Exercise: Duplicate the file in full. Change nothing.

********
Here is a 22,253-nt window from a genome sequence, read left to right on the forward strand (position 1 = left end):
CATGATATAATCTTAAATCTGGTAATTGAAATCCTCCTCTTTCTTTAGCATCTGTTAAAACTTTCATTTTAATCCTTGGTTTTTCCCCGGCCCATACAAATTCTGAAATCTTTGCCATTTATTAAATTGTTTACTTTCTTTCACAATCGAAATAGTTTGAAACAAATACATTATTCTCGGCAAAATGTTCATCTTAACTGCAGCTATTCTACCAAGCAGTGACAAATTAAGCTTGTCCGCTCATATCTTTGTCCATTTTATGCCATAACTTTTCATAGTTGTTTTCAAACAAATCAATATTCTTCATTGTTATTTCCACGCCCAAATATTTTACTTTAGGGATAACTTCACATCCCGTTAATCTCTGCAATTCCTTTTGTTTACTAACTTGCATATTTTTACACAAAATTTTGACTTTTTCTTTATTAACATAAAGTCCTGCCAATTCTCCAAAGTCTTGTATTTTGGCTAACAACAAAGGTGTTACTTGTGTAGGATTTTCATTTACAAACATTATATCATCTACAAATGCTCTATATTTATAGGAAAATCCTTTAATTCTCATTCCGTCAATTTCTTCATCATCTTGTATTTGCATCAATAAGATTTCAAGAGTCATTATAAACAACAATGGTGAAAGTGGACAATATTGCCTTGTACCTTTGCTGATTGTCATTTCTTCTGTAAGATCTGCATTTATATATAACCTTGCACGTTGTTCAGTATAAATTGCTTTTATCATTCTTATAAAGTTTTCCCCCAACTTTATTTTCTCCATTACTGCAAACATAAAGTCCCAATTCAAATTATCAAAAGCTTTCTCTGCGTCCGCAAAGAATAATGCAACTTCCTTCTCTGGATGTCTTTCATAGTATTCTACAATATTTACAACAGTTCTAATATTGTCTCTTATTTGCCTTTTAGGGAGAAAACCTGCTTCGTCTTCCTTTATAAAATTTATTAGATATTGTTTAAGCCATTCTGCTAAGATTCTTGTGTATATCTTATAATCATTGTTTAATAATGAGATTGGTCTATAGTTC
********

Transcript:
Here is a 22,253-nt window from a genome sequence, read left to right on the forward strand (position 1 = left end):
CATGATATAATCTTAAATCTGGTAATTGAAATCCTCCTCTTTCTTTAGCATCTGTTAAAACTTTCATTTTAATCCTTGGTTTTTCCCCGGCCCATACAAATTCTGAAATCTTTGCCATTTATTAAATTGTTTACTTTCTTTCACAATCGAAATAGTTTGAAACAAATACATTATTCTCGGCAAAATGTTCATCTTAACTGCAGCTATTCTACCAAGCAGTGACAAATTAAGCTTGTCCGCTCATATCTTTGTCCATTTTATGCCATAACTTTTCATAGTTGTTTTCAAACAAATCAATATTCTTCATTGTTATTTCCACGCCCAAATATTTTACTTTAGGGATAACTTCACATCCCGTTAATCTCTGCAATTCCTTTTGTTTACTAACTTGCATATTTTTACACAAAATTTTGACTTTTTCTTTATTAACATAAAGTCCTGCCAATTCTCCAAAGTCTTGTATTTTGGCTAACAACAAAGGTGTTACTTGTGTAGGATTTTCATTTACAAACATTATATCATCTACAAATGCTCTATATTTATAGGAAAATCCTTTAATTCTCATTCCGTCAATTTCTTCATCATCTTGTATTTGCATCAATAAGATTTCAAGAGTCATTATAAACAACAATGGTGAAAGTGGACAATATTGCCTTGTACCTTTGCTGATTGTCATTTCTTCTGTAAGATCTGCATTTATATATAACCTTGCACGTTGTTCAGTATAAATTGCTTTTATCATTCTTATAAAGTTTTCCCCCAACTTTATTTTCTCCATTACTGCAAACATAAAGTCCCAATTCAAATTATCAAAAGCTTTCTCTGCGTCCGCAAAGAATAATGCAACTTCCTTCTCTGGATGTCTTTCATAGTATTCTACAATATTTACAACAGTTCTAATATTGTCTCTTATTTGCCTTTTAGGGAGAAAACCTGCTTCGTCTTCCTTTATAAAATTTATTAGATATTGTTTAAGCCATTCTGCTAAGATTCTTGTGTATATCTTATAATCATTGTTTAATAATGAGATTGGTCTATAGTTC